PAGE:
Your Life

Aussies want to get better at managing (and saving) their money

- November 3, 2023 2 MIN READ
Australian coins in a jar

The financial squeeze on most Australian families from higher interest rates and inflation is leading to a great focus on managing the household budget better.

New research from Compare the Market has found that saving money is the top New Year’s resolution for Australians ahead of the new year… which is only the end of next month.

Topping up the piggy bank

Almost half of Aussies surveyed said they intended to save more money in the new year… up 7.1% in the last 12 months. The cost-of-living crisis seems to be hitting Gen Z the hardest, with three-quarters (76 per cent) saying they wanted to stash away more cash in 2024. By contrast, just 24.8 per cent of Baby Boomers, 46.4 per cent of Gen Xers and 68.2 per cent of Millennials listed saving as a top resolution.

With an ongoing energy crisis, higher fuel prices, rising rents and mortgage repayments going up for many, it makes sense that many Aussies want to see their piggy bank grow in 2024.

We’ve been hit with higher prices across the board and unfortunately, it looks like we could still feel this pain well into 2024. Some Aussies have seen their savings go backwards as they try to keep on top of rising prices and that’s the last thing we want to see.

Another top resolution for Aussies in 2024 will be living a healthier lifestyle, with 43.3 per cent of those surveyed admitting that they want to work out, eat healthier and improve their wellbeing. An additional 8.9 per cent said they wanted to cut back on smoking or drinking alcohol.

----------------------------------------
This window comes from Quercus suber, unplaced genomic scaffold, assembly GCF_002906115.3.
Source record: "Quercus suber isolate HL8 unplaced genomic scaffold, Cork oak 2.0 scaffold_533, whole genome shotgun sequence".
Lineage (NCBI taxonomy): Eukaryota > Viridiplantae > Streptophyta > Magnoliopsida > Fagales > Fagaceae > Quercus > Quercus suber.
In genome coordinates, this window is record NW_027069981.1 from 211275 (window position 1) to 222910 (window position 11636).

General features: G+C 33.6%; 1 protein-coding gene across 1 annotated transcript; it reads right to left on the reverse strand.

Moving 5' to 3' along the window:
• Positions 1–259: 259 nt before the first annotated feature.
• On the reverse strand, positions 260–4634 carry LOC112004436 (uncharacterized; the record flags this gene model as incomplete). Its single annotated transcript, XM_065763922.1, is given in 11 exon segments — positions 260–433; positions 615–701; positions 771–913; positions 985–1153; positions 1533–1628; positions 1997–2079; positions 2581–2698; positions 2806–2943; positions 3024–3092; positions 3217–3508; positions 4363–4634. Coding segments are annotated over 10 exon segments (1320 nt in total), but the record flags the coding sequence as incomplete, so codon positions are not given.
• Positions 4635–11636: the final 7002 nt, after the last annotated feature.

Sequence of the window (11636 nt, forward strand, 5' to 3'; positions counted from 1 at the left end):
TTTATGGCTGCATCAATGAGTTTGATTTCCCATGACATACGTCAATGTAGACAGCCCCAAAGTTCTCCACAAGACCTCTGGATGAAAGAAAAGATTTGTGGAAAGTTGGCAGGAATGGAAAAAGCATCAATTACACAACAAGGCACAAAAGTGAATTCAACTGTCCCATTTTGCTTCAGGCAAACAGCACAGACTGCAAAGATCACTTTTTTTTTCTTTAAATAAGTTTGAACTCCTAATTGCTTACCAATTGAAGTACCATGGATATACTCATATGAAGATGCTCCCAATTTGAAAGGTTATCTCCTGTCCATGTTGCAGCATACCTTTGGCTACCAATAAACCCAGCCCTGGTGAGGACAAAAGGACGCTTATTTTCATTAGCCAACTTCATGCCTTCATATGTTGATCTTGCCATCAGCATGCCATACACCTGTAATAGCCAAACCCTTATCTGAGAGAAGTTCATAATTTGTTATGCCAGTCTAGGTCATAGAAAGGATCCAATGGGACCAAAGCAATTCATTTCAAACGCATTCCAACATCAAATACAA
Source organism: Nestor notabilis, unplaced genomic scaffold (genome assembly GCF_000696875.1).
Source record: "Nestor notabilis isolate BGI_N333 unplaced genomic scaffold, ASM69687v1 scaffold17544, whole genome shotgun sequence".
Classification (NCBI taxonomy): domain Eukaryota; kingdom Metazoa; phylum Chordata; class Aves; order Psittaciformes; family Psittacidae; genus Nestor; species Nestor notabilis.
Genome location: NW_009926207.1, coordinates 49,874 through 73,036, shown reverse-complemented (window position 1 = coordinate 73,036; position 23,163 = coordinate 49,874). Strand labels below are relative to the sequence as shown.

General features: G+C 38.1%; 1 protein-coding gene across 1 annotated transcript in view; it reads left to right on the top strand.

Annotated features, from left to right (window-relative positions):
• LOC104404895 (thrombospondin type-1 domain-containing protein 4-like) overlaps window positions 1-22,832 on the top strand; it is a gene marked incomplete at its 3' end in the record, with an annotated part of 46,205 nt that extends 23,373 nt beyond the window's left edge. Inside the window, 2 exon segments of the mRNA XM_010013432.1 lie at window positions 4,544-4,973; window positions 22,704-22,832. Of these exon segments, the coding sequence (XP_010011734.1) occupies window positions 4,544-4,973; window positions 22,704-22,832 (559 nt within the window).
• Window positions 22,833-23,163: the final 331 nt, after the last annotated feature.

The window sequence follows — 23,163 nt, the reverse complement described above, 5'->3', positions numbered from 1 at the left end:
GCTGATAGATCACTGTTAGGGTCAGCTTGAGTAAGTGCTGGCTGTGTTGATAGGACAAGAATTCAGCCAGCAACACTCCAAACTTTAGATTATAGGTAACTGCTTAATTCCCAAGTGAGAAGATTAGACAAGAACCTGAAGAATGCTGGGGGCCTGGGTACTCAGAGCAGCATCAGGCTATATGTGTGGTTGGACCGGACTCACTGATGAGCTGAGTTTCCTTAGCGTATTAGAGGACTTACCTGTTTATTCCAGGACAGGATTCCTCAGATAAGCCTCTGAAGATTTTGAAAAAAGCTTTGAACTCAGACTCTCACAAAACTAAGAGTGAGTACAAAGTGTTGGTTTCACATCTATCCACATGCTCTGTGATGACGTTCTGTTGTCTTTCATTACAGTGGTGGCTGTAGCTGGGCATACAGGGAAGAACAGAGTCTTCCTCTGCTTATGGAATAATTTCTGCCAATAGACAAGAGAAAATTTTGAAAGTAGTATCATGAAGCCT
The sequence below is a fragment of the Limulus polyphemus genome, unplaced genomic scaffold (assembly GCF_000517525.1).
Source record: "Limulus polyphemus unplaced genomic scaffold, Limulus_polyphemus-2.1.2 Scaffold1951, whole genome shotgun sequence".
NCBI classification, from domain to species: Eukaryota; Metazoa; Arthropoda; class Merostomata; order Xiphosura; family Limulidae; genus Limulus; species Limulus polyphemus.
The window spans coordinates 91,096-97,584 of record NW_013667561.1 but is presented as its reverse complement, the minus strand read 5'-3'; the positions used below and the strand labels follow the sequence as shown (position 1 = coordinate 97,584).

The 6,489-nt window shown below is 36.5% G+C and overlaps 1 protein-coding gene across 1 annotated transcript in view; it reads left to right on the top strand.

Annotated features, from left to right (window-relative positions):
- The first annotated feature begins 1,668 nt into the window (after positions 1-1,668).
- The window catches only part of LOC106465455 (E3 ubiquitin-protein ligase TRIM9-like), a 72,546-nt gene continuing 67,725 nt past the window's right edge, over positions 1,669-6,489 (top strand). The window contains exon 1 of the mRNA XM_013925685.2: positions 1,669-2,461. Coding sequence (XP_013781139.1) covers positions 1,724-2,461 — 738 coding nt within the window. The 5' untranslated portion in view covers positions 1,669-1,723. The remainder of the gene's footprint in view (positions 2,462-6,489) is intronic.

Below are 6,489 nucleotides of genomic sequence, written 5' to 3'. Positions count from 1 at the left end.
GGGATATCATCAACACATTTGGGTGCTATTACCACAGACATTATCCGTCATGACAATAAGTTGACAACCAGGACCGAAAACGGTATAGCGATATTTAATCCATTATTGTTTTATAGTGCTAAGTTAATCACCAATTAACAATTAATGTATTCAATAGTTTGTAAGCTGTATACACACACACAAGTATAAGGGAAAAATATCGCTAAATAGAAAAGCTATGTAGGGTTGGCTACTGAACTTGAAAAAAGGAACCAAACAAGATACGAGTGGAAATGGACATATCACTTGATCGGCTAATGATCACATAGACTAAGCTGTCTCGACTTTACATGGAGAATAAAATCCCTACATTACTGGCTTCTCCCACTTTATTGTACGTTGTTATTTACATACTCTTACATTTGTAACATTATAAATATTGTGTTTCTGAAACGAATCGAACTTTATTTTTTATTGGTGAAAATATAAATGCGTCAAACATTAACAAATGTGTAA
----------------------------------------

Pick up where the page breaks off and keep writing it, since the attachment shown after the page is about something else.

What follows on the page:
New Year, New Me

We’ve all heard the ‘New Year, New Me’ catchphrase and around two in five Australians say they want 2024 to be the year they focus on their health. Those with health insurance may not realise they could benefit their health by utilising the services and treatments available to them through their extras policy. Things like lifestyle programs, exercise physiology, remedial massage and dietician services may be included, so check your policy documentation and be sure to utilise everything you’re entitled to.

Cutting back or ditching smoking, alcohol or vaping may improve your health and help the hip pocket. If you spent $60 on these habits each week and gave up completely, that’d be an extra $3,120 in your pocket a year.

The research also revealed that more than one in four Australians have the resolution to go on a holiday, 13.7 per cent of people say they want to be more environmentally conscious and 11.7 per cent hope to get a new job.

It also found that Australians are making resolutions around:

  • Buying a new home (10 per cent)
  • Purchasing a new car (9.2 per cent)
  • Finding love (9.1 per cent)
  • Getting a pet (2.4 per cent)
New years resolutions

Source: Compare the Market